Assistant Secretary of Agriculture and former consumer advocate Carol Tucker Foreman yesterday defended her department's consumer policies and denied any charges of unethical behavious by her staff or herself.

Foreman appeared before The House Agriculture subcommittee, which held oversight hearings into the department's consumer activities. A subcommittee official said there have received numerous complaints about the consumer operation.

In addition to defending the policies of her department concerning its proposals on weight labeling, meat grading and reducing nitrates in bacon, Foreman was also forced to defend her ethics, and those of one of her key aides, Robert Angelotti.

Questioning by chairman Rep. W.R. Poage (D-Texas) and several other committee members was aimed at two specific incidents.

Why, the subcommittee wanted to know, was the Consumer Federation of America awarded a contract to do an economic impact survey? Foreman used to head the CFA, and several subcommittee members implied that certain departmental rules concerning contracts were bypassed to give the CFA the contract.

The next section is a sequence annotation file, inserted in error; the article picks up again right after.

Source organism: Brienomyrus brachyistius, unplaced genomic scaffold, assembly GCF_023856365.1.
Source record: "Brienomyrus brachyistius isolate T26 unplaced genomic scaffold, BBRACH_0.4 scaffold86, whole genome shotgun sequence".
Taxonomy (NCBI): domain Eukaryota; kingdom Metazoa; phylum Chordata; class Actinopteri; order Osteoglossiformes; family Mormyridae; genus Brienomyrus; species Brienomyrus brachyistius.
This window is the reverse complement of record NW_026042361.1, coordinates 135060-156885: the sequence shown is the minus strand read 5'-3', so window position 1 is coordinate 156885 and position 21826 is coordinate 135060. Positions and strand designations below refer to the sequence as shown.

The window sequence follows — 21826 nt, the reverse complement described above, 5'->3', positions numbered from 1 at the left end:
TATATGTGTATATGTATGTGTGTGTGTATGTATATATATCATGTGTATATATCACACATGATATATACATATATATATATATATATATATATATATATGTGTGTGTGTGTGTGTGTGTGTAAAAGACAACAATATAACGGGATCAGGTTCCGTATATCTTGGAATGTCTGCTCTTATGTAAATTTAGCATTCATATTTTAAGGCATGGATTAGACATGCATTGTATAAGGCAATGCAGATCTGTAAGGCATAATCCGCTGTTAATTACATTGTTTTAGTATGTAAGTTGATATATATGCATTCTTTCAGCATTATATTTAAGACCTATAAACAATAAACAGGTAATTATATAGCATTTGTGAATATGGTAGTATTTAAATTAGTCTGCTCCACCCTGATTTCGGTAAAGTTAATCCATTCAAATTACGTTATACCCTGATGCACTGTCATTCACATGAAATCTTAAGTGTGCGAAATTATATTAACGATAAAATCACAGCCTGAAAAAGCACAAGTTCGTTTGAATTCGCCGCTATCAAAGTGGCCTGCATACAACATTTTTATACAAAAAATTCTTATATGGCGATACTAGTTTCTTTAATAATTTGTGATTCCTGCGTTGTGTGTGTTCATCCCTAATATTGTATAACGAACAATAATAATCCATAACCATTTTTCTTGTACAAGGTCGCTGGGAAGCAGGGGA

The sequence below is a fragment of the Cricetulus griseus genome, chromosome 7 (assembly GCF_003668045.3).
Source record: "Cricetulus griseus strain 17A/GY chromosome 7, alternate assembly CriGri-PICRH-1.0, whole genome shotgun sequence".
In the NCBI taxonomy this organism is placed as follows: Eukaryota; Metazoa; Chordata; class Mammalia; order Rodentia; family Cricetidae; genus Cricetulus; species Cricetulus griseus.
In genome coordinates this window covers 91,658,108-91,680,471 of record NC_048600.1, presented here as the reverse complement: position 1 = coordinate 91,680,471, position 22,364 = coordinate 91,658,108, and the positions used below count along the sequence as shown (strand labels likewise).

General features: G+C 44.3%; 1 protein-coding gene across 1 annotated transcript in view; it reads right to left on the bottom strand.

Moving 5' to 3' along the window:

Foreman defended the selection of CFA for the $24,536 contract by saying that the consumer group was the only bidder willing to do the work needed in a short time period, which the agency demanded.

"We were under extreme time pressure," Foreman said, adding that the other prospective bidders for the contract all said they wanted far more time for the study.

"I was not involved in the selection," Foreman said, "and I have no financial tie with CFA." But subcommittee staffers questioned CFA's objectivity, since the consumer group had testified in favor of the action that was to be the subject of the survey.

The second controversy brought up by the subcommittee was the relationship between Angelotti, who is the administrator of the Food Safety and Quality Service and a food industry consultant, Herb Silverstein of Encino, Calif.

Subcommittee questioners asked Angelotti why Silverstein accompanied him on surprise visits to several beef producer facilities on a recent trip to Denver.

"He is a friend of mine," Angelotti said.

But the subcommittee pressed him, and asked if he knew that Silverstein had gone back to some of the concerns they had visited and offered his services as a consultant will experience in government regulation.

Angelotti said he knew of no such visits.

In other questioning, Foreman defended the regulatory actions of the Food Safety and Quality Service of the Agriculture Department. Just over a year old, the FSQS is responsible for the administration of meat and poultry inspection, egg products inspections, and grading of meat, poultry, eggs and fresh and processed fruits and vegetables.

She particularly defended efforts to increase the consumer voice in the regulatory decision-making process, although several subcommittee members were clearly opposed to the concept of funding consumer travel to Washington for hearings and other activities.

"In the past," Foreman said, "industry was frequently the only voice heard."